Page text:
Markets

Commodities Move Sharply Lower on Euro Decline

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The euro is in a free fall versus the dollar following a speech by ECB President that was absent of the typical wording to prepare markets for an interest rate hike. The pause in ECB tightening fed into risk aversion as commodities continued their decline in-line with US dollar gains. Today's sharp move lower across asset classes signals a change to the risk-off mode.

The EUR/USD shed more than 3 cents today as the pair was in a tailspin, triggered after the ECB press conference that failed to produce live up to traders' interest rate expectations. The pair fell to a low of 1.4509 from 1.4840, taking out a plethora of stops on the way. The euro was also down sharply in the crosses with the EUR/GBP down at 0.8870 from 0.8996, and the EUR/JPY was lower at 116.53 from 119.63.

Trichet's speech had the effect of reversing the overbought euro but also the commodities bubble. Crude oil prices collapsed below $100 for the first time since mid-March. Gold and silver also continued their declines that began earlier this week with spot gold falling to $1,472 and spot silver dropping to $35.35 from $39.24. Spot silver is down this week by almost 26%. The S&P 500 is down by 1.00%.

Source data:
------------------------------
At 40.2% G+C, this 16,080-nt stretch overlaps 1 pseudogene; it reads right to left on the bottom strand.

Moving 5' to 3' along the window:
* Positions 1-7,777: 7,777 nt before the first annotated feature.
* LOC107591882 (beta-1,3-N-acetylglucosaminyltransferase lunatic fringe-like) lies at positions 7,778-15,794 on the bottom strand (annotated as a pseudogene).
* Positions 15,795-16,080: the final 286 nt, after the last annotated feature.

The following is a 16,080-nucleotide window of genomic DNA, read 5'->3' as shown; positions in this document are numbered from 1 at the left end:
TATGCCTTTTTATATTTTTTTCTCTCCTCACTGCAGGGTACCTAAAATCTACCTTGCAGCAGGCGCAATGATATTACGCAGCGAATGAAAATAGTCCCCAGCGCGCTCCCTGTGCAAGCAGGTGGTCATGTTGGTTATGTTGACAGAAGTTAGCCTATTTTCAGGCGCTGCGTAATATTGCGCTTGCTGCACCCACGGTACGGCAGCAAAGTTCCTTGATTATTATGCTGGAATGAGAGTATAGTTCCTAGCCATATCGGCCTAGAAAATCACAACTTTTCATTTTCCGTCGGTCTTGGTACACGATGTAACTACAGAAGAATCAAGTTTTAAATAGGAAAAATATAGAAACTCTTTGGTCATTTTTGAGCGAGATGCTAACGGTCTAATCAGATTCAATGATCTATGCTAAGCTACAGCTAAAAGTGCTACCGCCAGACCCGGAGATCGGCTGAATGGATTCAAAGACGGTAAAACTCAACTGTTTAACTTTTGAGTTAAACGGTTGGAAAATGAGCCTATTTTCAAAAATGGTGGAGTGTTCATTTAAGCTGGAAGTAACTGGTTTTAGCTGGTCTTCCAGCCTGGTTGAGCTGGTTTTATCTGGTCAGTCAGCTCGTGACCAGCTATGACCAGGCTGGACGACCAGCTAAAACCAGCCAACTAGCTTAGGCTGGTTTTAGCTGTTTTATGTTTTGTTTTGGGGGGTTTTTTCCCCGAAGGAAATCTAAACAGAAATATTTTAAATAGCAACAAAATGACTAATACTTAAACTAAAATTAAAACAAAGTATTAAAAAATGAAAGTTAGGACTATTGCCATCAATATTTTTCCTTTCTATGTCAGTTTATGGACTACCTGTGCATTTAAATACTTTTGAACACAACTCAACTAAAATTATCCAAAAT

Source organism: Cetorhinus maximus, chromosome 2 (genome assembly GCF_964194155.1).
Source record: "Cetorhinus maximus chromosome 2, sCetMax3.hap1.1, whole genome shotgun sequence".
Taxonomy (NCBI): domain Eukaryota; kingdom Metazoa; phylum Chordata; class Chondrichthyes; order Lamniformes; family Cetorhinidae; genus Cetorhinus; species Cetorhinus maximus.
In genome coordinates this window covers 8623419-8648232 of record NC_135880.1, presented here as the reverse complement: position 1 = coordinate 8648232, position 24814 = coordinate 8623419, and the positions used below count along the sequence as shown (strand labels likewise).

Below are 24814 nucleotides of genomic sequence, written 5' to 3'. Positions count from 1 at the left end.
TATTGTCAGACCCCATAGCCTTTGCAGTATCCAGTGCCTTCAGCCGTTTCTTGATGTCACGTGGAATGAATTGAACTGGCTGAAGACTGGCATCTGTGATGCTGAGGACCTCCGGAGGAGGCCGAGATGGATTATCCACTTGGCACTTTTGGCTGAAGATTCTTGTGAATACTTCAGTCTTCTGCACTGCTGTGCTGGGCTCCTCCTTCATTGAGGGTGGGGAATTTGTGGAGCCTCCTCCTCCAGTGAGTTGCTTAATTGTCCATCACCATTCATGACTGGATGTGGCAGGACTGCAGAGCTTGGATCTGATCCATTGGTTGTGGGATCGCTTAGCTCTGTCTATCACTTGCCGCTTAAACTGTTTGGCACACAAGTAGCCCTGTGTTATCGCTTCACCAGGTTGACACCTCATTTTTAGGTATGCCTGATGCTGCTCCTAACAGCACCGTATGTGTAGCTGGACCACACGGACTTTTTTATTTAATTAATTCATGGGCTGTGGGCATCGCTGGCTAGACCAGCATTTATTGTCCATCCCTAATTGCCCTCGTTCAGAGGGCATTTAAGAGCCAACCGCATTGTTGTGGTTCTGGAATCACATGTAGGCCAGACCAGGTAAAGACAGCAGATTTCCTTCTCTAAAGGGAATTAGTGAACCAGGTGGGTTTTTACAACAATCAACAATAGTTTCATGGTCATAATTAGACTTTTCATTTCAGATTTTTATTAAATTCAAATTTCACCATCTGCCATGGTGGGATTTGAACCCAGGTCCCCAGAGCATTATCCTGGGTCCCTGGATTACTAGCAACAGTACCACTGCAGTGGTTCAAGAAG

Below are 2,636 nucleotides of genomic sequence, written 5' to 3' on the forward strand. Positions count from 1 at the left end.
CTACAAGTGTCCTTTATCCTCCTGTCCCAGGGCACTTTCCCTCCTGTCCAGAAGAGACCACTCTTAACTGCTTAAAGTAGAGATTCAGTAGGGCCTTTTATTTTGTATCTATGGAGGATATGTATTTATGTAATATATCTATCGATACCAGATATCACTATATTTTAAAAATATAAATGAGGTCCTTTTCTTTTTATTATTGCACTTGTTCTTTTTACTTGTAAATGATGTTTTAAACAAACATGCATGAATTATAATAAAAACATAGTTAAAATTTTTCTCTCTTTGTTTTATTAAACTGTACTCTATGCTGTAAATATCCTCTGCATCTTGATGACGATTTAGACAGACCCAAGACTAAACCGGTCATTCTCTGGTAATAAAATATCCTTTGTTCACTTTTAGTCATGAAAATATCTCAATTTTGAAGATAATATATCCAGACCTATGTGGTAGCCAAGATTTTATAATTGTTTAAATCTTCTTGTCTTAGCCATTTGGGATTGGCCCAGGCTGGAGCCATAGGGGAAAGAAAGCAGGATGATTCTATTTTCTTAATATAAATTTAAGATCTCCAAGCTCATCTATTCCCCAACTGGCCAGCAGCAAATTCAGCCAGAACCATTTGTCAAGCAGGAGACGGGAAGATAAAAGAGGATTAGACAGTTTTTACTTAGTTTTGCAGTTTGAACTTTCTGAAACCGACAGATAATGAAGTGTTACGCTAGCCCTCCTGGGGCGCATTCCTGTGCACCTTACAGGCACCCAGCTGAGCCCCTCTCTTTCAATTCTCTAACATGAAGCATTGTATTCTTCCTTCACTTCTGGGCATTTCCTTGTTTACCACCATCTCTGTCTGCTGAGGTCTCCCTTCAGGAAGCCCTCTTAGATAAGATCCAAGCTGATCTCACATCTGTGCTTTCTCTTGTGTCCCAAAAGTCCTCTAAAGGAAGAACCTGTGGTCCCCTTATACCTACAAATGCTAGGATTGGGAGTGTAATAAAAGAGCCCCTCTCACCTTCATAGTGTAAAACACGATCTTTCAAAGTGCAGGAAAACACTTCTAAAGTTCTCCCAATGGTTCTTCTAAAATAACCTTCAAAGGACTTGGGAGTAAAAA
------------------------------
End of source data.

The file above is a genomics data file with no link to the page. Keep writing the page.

While it may be premature to call this a turn in the market, the sharp move across asset classes signals a change to the risk-off mode. The risk aversion could carry over into tomorrow's trading with the release of the monthly jobs report . Traders should keep one eye on global equities as a rally in the bourses may bring about a renewed bout of euro buying. However, a weak jobs report may feed into further USD buying and the EUR/USD decline could continue. A drop to the 1.4280 support level would still keep the pair's bullish trend intact, perhaps inducing buyers at better levels to enter.

The views and opinions expressed herein are the views and opinions of the author and do not necessarily reflect those of Nasdaq, Inc.


The views and opinions expressed herein are the views and opinions of the author and do not necessarily reflect those of Nasdaq, Inc.

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